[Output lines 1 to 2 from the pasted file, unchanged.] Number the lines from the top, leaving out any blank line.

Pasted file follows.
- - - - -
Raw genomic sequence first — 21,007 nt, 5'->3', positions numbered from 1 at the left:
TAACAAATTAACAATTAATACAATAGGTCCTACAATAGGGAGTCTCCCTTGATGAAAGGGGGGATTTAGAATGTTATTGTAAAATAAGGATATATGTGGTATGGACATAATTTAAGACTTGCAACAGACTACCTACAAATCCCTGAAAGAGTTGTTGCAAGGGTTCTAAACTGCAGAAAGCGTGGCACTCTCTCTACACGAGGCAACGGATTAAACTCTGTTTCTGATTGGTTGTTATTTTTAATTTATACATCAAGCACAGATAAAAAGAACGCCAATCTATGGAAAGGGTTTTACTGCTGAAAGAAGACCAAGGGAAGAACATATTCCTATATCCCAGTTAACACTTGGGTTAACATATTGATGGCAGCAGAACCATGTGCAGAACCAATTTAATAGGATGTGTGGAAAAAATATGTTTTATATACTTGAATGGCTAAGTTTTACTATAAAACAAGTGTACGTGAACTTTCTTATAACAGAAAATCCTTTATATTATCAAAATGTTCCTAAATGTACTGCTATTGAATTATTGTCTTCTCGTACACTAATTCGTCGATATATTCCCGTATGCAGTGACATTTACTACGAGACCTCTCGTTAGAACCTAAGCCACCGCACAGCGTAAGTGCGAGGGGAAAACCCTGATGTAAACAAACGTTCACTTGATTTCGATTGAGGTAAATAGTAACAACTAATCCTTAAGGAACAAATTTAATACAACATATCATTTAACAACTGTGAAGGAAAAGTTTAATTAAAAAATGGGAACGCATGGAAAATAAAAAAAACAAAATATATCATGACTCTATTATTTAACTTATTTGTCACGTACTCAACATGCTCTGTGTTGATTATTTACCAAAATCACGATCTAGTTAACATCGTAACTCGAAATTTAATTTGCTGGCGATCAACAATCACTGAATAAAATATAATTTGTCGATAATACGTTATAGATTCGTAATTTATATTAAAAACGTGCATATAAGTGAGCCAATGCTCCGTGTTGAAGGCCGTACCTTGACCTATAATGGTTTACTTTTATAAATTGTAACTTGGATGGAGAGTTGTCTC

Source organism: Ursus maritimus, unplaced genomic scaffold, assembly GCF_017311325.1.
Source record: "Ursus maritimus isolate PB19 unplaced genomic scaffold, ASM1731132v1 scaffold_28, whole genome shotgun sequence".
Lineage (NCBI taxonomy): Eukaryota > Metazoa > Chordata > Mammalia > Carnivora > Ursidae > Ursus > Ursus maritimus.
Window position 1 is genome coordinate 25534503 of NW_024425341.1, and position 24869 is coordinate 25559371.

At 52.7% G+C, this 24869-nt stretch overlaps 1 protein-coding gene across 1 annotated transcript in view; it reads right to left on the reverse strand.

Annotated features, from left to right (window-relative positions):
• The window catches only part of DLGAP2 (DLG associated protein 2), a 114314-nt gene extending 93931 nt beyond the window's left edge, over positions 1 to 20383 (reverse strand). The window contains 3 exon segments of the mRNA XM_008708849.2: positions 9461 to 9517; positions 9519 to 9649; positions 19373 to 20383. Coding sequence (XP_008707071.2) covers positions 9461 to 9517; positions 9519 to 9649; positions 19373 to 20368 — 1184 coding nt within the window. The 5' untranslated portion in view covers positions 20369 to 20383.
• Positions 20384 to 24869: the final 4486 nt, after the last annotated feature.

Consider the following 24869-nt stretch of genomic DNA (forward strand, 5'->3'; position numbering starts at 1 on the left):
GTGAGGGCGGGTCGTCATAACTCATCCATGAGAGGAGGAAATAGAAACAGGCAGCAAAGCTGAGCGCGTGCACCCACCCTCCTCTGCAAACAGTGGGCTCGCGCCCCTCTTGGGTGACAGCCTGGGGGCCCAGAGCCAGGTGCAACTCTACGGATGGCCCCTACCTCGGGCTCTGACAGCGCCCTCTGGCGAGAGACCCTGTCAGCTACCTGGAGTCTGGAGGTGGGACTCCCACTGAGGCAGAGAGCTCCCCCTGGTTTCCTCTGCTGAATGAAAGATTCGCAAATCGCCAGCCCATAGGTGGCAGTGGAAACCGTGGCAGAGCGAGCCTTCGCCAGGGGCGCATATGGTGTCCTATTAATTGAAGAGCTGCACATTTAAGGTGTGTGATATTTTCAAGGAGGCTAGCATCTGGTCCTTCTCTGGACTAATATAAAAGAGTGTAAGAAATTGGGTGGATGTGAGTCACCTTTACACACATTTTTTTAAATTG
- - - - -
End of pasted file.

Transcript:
Raw genomic sequence first — 21,007 nt, 5'->3', positions numbered from 1 at the left:
TAACAAATTAACAATTAATACAATAGGTCCTACAATAGGGAGTCTCCCTTGATGAAAGGGGGGATTTAGAATGTTATTGTAAAATAAGGATATATGTGGTATGGACATAATTTAAGACTTGCAACAGACTACCTACAAATCCCTGAAAGAGTTGTTGCAAGGGTTCTAAACTGCAGAAAGCGTGGCACTCTCTCTACACGAGGCAACGGATTAAACTCTGTTTCTGATTGGTTGTTATTTTTAATTTATACATCAAGCACAGATAAAAAGAACGCCAATCTATGGAAAGGGTTTTACTGCTGAAAGAAGACCAAGGGAAGAACATATTCCTATATCCCAGTTAACACTTGGGTTAACATATTGATGGCAGCAGAACCATGTGCAGAACCAATTTAATAGGATGTGTGGAAAAAATATGTTTTATATACTTGAATGGCTAAGTTTTACTATAAAACAAGTGTACGTGAACTTTCTTATAACAGAAAATCCTTTATATTATCAAAATGTTCCTAAATGTACTGCTATTGAATTATTGTCTTCTCGTACACTAATTCGTCGATATATTCCCGTATGCAGTGACATTTACTACGAGACCTCTCGTTAGAACCTAAGCCACCGCACAGCGTAAGTGCGAGGGGAAAACCCTGATGTAAACAAACGTTCACTTGATTTCGATTGAGGTAAATAGTAACAACTAATCCTTAAGGAACAAATTTAATACAACATATCATTTAACAACTGTGAAGGAAAAGTTTAATTAAAAAATGGGAACGCATGGAAAATAAAAAAAACAAAATATATCATGACTCTATTATTTAACTTATTTGTCACGTACTCAACATGCTCTGTGTTGATTATTTACCAAAATCACGATCTAGTTAACATCGTAACTCGAAATTTAATTTGCTGGCGATCAACAATCACTGAATAAAATATAATTTGTCGATAATACGTTATAGATTCGTAATTTATATTAAAAACGTGCATATAAGTGAGCCAATGCTCCGTGTTGAAGGCCGTACCTTGACCTATAATGGTTTACTTTTATAAATTGTAACTTGGATGGAGAGTTGTCTC